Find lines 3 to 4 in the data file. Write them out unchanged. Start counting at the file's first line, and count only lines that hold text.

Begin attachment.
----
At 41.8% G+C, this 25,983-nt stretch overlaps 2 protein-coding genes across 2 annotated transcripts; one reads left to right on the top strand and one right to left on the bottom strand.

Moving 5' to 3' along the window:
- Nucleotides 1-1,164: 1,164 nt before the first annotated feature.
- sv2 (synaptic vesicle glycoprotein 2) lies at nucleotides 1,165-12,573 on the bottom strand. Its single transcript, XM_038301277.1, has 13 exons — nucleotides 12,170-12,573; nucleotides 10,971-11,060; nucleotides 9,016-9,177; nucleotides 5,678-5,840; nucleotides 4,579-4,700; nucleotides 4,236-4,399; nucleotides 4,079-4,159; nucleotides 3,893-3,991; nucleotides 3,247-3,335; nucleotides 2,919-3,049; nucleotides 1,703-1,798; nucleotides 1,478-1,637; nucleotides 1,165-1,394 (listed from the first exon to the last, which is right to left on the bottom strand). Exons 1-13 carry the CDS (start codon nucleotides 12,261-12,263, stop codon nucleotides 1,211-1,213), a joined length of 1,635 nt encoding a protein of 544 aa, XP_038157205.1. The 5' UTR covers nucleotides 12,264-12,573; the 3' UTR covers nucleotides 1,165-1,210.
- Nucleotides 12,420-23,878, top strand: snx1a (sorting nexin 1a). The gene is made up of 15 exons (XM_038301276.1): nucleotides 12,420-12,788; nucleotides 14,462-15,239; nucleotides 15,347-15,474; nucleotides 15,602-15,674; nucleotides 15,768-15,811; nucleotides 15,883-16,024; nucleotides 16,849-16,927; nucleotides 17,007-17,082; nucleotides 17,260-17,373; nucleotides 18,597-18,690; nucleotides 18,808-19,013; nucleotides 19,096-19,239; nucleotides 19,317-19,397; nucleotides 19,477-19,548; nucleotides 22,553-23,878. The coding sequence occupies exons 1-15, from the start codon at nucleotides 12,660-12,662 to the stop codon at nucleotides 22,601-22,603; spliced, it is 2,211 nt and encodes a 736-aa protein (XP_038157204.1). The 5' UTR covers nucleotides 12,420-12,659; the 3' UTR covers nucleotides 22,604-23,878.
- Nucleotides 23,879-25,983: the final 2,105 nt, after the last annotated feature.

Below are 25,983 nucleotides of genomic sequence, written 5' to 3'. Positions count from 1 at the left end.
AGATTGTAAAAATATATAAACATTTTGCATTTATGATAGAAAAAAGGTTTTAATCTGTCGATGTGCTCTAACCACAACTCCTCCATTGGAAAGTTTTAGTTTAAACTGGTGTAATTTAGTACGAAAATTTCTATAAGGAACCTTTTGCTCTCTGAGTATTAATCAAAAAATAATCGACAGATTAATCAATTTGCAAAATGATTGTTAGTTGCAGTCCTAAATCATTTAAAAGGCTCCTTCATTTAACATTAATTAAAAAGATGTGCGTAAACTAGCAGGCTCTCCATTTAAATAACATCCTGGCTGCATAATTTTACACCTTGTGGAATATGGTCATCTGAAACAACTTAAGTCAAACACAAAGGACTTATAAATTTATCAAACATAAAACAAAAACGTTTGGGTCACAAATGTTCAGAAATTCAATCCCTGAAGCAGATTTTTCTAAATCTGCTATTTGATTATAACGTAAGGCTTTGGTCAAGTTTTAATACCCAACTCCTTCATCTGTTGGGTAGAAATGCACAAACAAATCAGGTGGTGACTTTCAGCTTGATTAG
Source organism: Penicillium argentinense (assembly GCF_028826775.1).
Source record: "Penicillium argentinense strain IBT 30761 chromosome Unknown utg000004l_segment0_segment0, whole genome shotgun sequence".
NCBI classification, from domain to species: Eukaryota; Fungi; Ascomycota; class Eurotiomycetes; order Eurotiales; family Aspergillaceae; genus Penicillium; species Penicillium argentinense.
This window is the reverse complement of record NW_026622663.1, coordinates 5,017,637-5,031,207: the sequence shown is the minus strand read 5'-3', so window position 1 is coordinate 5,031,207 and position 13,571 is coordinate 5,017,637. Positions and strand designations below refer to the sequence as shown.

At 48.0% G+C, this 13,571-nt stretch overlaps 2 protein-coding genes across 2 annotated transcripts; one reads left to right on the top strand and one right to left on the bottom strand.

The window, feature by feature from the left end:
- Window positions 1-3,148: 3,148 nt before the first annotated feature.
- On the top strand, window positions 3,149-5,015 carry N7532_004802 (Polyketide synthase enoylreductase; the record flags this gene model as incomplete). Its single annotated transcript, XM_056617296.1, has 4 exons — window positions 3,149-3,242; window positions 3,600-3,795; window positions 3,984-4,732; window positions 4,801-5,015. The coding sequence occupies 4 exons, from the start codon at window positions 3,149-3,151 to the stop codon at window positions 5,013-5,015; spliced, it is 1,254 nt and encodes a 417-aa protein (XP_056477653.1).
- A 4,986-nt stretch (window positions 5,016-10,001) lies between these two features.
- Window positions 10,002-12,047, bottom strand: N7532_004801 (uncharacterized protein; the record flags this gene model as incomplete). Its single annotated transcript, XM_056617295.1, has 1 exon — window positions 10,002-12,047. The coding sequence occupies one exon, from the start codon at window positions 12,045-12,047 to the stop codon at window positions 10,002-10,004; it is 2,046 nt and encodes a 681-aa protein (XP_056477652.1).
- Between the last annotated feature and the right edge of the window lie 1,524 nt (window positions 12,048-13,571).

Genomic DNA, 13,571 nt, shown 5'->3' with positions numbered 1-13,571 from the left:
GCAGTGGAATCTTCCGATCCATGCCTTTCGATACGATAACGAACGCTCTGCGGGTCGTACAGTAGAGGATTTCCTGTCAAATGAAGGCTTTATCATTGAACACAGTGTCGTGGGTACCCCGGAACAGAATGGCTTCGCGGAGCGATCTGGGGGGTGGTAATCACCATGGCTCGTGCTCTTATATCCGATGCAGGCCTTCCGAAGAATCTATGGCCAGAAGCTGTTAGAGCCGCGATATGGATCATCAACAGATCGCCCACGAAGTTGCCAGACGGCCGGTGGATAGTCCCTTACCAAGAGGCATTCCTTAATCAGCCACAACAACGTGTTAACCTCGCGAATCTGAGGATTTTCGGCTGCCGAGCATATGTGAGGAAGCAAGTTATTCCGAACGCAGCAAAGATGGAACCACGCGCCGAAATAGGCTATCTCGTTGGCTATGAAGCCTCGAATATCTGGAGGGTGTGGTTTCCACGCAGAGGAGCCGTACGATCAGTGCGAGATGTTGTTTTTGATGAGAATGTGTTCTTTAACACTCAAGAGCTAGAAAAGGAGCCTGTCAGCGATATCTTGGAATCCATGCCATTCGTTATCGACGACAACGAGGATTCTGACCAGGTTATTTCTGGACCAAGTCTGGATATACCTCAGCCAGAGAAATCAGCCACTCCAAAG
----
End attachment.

- Nucleotides 1-1,164: 1,164 nt before the first annotated feature.
- sv2 (synaptic vesicle glycoprotein 2) lies at nucleotides 1,165-12,573 on the bottom strand. Its single transcript, XM_038301277.1, has 13 exons — nucleotides 12,170-12,573; nucleotides 10,971-11,060; nucleotides 9,016-9,177; nucleotides 5,678-5,840; nucleotides 4,579-4,700; nucleotides 4,236-4,399; nucleotides 4,079-4,159; nucleotides 3,893-3,991; nucleotides 3,247-3,335; nucleotides 2,919-3,049; nucleotides 1,703-1,798; nucleotides 1,478-1,637; nucleotides 1,165-1,394 (listed from the first exon to the last, which is right to left on the bottom strand). Exons 1-13 carry the CDS (start codon nucleotides 12,261-12,263, stop codon nucleotides 1,211-1,213), a joined length of 1,635 nt encoding a protein of 544 aa, XP_038157205.1. The 5' UTR covers nucleotides 12,264-12,573; the 3' UTR covers nucleotides 1,165-1,210.